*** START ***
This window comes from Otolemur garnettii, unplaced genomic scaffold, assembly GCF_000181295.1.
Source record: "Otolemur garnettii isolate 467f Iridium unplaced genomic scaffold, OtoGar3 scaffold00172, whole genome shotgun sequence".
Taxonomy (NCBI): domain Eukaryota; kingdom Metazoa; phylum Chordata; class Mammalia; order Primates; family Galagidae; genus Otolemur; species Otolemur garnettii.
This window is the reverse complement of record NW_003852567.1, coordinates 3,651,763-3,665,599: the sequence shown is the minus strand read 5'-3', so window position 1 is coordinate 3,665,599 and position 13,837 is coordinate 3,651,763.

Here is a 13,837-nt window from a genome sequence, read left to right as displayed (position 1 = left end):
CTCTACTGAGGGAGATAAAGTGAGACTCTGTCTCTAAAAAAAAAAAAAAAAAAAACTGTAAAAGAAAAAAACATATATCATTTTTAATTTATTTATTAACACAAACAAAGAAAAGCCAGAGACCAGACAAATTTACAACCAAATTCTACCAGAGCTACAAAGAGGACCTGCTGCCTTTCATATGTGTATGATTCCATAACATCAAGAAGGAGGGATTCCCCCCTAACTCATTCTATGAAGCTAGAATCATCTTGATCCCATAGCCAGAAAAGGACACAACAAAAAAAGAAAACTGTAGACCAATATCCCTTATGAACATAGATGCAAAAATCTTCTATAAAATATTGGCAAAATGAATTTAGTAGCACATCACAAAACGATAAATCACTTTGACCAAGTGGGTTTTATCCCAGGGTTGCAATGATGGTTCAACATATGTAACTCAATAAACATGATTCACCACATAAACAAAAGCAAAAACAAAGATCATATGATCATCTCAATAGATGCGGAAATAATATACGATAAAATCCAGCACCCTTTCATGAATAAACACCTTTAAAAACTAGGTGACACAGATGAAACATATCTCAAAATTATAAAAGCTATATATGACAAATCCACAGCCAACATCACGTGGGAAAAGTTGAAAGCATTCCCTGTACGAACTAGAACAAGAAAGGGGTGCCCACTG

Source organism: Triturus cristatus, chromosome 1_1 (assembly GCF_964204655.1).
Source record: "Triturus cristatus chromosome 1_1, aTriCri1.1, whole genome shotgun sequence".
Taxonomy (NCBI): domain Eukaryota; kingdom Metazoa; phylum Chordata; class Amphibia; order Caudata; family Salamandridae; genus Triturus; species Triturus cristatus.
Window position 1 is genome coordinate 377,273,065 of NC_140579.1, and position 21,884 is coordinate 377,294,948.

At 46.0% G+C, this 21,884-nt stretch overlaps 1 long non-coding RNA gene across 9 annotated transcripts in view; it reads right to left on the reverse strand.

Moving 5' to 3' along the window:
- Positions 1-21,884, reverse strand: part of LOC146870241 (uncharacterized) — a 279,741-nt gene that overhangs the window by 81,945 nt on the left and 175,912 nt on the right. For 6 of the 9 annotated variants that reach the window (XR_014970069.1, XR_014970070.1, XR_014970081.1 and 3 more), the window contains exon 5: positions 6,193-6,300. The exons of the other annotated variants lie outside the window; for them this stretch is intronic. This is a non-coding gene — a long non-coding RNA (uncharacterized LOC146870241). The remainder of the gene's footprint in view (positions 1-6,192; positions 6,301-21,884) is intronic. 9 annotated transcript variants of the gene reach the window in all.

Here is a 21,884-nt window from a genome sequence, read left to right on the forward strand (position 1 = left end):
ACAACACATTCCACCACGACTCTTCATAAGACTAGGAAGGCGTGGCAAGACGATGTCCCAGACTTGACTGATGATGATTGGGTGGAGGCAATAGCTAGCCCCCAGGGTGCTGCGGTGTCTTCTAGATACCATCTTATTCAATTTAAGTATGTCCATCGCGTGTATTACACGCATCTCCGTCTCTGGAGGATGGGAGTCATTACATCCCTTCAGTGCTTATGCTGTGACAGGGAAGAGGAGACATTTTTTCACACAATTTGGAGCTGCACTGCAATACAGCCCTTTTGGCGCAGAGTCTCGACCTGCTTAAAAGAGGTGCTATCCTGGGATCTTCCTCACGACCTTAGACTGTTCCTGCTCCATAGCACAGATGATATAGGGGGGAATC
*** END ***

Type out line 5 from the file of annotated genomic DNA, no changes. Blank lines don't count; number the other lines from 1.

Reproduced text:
Here is a 13,837-nt window from a genome sequence, read left to right as displayed (position 1 = left end):